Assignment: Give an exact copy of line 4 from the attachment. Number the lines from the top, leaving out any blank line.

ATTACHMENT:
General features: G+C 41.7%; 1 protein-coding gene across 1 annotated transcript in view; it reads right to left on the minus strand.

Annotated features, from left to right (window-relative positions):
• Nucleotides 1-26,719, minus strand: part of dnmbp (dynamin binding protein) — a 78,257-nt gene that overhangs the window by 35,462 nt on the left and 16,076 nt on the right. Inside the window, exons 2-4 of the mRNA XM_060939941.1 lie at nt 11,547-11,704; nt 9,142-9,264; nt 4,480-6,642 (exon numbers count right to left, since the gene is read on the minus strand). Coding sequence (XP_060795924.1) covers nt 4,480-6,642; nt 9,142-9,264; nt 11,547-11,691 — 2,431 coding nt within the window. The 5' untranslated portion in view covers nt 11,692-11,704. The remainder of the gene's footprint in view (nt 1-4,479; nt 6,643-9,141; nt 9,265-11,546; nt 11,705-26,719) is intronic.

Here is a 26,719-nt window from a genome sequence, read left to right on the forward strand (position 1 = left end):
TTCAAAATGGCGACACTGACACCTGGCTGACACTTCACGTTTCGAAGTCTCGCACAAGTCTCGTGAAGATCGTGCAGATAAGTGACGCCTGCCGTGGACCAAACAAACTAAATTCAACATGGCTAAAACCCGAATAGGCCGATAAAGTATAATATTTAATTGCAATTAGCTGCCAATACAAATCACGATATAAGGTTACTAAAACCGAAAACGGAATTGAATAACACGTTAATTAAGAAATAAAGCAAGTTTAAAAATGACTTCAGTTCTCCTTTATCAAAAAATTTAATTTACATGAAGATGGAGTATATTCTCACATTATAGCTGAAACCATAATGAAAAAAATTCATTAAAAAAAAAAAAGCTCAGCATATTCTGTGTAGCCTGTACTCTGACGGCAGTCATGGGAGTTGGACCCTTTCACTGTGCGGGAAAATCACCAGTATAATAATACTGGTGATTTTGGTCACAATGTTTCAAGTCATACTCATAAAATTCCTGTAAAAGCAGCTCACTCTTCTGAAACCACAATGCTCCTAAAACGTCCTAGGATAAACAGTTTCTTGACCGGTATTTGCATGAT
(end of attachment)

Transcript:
Here is a 26,719-nt window from a genome sequence, read left to right on the forward strand (position 1 = left end):